Depressed, suicidal, complaining of strange pains and loss of time, "Karen" is referred to psychiatrist Richard Baer. During her treatment Baer determines that Karen has multiple personality disorder (MPD). Lloyd James's narration is mesmerizing. His narration never crosses the line into prurience. He states details matter-of-factly, including horrific tales of exploitation, cruelty, violence, torture, and ritual sexual abuse in Satanic cults. After years of therapy sessions and hypnosis, 17 separate personalities emerge. This perspective is unique because it is told from the point of view of the therapist. James's sensitive narration allows listeners to share Baer's initial skepticism, his eventual acceptance, and his thought processes as he tries to help. Fascinating listening.
In 1989, Karen Overhill walked into the office of psychiatrist Richard Baer complaining of depression. She poured out a litany of complaints, but in the disengaged way of someone who has experienced a terrible trauma. Slowly, Baer began to peel back the layers, eventually learning that Karen had been the victim of childhood sexual abuse. As time passed, though, his patient worsened and began to talk continually of suicide. Details of her abuse accumulated until he saw, via hypnosis, the true dimension of what Karen had suffered.
Baer was at a loss to explain Karen's sanity, precarious though it was, until he received a letter from a little girl, Claire. One by one, Karen's "alters" began showing themselves: men, women, young boys, a toddler, black, white, vicious, nurturing, prim, licentious. And their "stepping out" confronted Baer with the challenge of a lifetime. Somehow, to save Karen, he would have to gain the trust of her alters in order to destroy them.
©2007 Richard Baer, M.D.; (P)2007 Tantor Media Inc.
"An important and insightful look into the world of a multiple." (Cameron West, author of First Person Plural)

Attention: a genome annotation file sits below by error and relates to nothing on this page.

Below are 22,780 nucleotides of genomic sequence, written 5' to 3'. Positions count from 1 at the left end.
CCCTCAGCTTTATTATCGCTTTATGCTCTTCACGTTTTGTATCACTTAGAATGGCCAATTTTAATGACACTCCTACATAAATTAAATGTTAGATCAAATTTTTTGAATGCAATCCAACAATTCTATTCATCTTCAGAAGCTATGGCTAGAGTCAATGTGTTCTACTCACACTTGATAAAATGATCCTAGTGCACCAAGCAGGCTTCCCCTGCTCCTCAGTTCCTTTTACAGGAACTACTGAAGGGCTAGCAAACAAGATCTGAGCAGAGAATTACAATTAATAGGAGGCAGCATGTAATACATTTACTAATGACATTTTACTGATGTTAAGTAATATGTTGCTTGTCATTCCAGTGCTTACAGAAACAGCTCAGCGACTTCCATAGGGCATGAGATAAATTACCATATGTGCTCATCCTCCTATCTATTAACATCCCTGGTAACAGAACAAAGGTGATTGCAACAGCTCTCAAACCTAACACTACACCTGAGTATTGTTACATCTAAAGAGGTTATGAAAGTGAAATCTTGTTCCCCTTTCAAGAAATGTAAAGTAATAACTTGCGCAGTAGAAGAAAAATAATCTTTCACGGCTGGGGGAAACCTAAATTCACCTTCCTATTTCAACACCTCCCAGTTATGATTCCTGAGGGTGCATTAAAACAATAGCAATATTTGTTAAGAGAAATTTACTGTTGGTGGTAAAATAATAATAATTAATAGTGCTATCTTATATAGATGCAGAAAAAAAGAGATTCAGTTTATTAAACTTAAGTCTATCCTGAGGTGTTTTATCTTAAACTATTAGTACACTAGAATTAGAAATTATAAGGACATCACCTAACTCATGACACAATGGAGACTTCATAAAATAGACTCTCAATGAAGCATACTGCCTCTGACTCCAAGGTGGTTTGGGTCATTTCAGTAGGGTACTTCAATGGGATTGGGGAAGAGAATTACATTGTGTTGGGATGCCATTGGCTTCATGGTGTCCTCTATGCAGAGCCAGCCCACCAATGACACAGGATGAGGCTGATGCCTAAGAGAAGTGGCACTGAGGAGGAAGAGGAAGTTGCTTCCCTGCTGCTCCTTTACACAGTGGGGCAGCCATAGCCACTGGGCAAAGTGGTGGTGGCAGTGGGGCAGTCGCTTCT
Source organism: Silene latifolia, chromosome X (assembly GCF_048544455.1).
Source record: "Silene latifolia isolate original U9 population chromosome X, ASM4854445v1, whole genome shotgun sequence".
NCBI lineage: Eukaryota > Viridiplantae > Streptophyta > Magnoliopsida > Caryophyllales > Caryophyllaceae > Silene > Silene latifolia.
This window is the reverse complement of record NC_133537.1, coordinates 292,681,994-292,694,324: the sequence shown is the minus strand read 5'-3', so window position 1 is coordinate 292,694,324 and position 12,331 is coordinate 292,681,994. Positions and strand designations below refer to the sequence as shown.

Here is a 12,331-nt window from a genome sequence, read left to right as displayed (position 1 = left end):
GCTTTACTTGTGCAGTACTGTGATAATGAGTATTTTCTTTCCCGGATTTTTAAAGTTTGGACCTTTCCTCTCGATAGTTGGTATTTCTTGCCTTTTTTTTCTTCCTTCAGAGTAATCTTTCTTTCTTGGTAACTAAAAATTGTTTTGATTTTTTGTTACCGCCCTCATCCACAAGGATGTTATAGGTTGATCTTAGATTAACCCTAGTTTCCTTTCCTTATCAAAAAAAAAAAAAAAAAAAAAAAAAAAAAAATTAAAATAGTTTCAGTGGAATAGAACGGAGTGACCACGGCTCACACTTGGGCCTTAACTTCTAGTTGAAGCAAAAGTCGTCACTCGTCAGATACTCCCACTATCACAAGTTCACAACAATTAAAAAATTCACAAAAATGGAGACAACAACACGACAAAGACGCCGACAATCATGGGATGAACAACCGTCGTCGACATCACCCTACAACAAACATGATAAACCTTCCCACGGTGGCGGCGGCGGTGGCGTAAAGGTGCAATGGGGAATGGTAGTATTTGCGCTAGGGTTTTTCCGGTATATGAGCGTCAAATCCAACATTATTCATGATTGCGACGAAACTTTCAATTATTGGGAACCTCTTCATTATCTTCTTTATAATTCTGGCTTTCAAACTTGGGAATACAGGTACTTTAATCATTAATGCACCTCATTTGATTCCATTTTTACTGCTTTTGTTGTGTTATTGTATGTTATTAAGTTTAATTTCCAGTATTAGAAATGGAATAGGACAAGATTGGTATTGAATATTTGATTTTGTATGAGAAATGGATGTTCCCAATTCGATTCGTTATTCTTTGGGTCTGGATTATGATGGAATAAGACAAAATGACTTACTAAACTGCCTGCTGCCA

"Vivid...loaded with fascinating details... richly rewarding." (Colin Ross, author of Multiple Personality Order and The Osiris Complex)
I'll not slam the author or the character in the story. However, I found the book too harsh and disturbing. I believe there is a way to tell the stories of those with DID without going into such graphic details about the abuse.
Also, at times, I noticed inconsistencies in the doctor's therapy notes and a few things I found difficult to believe from the character. Again, that is my personal opinion and I developed that opinion from my own experiences.
I do not recommend this book to anyone who is interested in truly learning about DID.
I also strongly do not recommend anyone with DID listen to this book.
The graphic nature in describing the abuse of the character
It depends how you like to spend your time. This book is very interesting. It's hard to imagine that a person could go through such horrific things in life and continue functioning. It's also amazing to hear how our minds can go to such lengths to protect us. The on-going description of all the terrible experiences this woman endured does take a toll on the reader. Toward the end it also felt a bit monotonous.
Sure, I'd read another book from Richard Baer. I like his personality. He is business, funny & caring.
There were WAY too many to choose from. The performer that read this book was great. This book would certainly make it challenging, trying to keep all the personalities strait.
Yeah, it's worth the time if the psyche interests you, and if you can handle the horrific details included (I almost could not).
The reason that I gave this book a lower rating than the performer + story would equal, is because I HATED the logistics of how it was set up on Audible. The book is about 13 hours long & is broke into only two parts. That's it. If you lose your place on the ipod by bumping it or whatever, like I often did, good luck finding your place. It was very frustrating. I almost didn't finish the book because I was sooo tired of fast forwarding though literally half the book. Common' break it into chapters!